Suggest to remove line about hacker-related contexts.[edit]

In the intro there's the line:

In hacker-related contexts, such users are also divided into lusers and power users. Both are terms of degradation,[citation needed] but the latter connotes a "know-it-all" attitude.[citation needed]

I've never witnessed this before, especially the term "power users" being degrading. I know anecdotal data isn't evidence, but that statement also has no evidence to back it up. I vote for it to be removed.

Also, the power users category is probably used much more often outside hacker-related contexts, and in that case it's not degrading at all. For example, power users are often used as a user group in design or marketing.Dideler (talk) 22:43, 5 December 2011 (UTC)

192.168.0.1 — Preceding unsigned comment added by 175.139.111.23 (talk) 01:21, 4 January 2013 (UTC)

End user (without hyphen)[edit]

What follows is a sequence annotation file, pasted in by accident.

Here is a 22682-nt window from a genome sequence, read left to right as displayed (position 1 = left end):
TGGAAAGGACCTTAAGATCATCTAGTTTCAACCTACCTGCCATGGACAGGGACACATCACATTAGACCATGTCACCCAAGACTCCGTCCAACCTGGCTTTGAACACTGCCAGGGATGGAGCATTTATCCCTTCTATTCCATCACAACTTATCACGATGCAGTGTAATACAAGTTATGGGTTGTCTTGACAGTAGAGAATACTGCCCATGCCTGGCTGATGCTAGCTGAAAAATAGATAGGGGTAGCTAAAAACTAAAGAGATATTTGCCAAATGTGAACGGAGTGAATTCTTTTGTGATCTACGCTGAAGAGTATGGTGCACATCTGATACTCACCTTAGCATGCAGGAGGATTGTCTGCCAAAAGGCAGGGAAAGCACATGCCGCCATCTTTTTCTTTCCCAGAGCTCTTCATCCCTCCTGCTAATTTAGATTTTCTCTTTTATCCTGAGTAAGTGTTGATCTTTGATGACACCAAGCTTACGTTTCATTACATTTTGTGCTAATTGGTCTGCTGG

Shouldn't "end user" be written without a hyphen, like End user? -- ChristopheS (talk) 13:45, 20 February 2014 (UTC)

Hi. Both practices are okay. Treat them per MOS:STABILITY. When you are using "end user", be careful not to cause ambiguity; e.g. "End user license agreement" means "terminate user license contract". "End-user license agreement" can only mean "the license agreement for the end-user". Best regards, Codename Lisa (talk) 01:37, 21 February 2014 (UTC)
For clarification: I was referring to "end user" as a noun, outside the context of more complex compounds etc. See e.g. Collins English Dictionary, Oxford, Merriam Webster. "End-user license agreement" would mean "the license for the end user" (without a hyphen). --ChristopheS (talk) 09:24, 21 February 2014 (UTC)